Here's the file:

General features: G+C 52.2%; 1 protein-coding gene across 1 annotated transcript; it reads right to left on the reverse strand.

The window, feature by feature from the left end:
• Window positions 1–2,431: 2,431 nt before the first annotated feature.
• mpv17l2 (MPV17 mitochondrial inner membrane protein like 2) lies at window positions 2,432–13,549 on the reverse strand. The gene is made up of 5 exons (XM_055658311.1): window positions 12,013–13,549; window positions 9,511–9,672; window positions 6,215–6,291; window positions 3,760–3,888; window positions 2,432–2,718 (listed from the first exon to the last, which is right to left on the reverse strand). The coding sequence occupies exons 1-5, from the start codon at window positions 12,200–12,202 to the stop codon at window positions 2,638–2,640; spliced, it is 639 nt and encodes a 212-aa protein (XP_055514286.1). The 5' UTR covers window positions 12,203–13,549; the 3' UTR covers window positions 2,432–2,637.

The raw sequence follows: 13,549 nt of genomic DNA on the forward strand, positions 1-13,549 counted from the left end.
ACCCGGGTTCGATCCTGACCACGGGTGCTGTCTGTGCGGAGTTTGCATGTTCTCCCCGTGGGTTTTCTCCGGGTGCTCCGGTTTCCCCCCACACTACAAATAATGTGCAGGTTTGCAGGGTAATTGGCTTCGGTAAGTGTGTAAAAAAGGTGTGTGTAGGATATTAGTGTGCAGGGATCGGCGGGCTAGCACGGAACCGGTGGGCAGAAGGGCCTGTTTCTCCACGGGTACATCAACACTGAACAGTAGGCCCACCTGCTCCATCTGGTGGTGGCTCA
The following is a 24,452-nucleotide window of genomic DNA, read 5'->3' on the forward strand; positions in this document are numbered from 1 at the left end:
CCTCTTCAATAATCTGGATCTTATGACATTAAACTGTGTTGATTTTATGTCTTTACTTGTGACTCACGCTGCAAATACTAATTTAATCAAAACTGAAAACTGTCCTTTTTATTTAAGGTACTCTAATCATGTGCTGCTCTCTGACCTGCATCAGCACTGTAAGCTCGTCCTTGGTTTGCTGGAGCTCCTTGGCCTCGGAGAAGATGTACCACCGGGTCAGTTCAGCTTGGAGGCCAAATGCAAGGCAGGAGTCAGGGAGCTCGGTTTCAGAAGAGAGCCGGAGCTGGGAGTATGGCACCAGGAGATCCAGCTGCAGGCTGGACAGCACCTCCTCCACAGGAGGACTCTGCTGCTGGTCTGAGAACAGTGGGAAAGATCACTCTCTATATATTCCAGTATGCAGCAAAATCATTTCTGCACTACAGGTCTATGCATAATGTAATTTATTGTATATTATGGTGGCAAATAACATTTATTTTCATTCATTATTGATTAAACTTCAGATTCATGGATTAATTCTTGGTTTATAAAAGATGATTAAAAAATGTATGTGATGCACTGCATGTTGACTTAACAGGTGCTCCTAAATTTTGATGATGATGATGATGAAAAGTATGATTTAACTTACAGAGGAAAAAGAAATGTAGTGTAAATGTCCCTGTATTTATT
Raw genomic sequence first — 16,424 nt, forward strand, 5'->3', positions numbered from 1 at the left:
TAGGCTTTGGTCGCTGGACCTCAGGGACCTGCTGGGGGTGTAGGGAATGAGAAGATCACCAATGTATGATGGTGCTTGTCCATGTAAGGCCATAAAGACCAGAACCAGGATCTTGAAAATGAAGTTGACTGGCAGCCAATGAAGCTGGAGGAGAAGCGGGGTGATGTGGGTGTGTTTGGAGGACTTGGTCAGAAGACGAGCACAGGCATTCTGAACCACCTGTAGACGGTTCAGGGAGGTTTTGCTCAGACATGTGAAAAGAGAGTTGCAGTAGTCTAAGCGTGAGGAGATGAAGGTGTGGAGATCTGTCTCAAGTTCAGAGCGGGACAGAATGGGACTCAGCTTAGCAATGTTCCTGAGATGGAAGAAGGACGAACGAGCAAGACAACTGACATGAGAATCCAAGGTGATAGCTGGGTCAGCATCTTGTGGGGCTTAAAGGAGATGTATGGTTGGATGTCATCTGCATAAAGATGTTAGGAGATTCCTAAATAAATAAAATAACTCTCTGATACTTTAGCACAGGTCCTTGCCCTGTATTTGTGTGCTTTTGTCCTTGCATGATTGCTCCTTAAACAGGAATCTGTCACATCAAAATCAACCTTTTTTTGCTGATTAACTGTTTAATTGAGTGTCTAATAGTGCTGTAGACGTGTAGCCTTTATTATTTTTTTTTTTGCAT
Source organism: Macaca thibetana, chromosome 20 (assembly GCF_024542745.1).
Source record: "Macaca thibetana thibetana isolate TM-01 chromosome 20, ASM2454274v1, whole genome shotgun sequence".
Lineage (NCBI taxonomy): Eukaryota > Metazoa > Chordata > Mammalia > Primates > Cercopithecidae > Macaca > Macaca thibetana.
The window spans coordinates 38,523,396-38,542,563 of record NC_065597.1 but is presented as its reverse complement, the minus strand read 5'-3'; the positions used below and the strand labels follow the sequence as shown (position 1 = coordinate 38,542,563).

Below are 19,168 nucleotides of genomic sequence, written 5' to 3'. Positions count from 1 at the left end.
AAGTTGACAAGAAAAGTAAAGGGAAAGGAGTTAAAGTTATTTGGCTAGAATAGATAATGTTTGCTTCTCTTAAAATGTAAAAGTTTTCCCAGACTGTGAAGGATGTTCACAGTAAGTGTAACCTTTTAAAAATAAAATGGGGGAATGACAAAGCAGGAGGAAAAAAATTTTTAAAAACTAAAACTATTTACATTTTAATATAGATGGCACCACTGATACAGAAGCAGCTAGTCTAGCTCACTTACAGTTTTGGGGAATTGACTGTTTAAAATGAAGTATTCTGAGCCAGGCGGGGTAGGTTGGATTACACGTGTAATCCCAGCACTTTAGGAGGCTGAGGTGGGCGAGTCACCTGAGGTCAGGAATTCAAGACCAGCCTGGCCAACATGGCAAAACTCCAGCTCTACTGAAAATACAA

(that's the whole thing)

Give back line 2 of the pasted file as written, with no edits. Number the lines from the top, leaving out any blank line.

The window, feature by feature from the left end: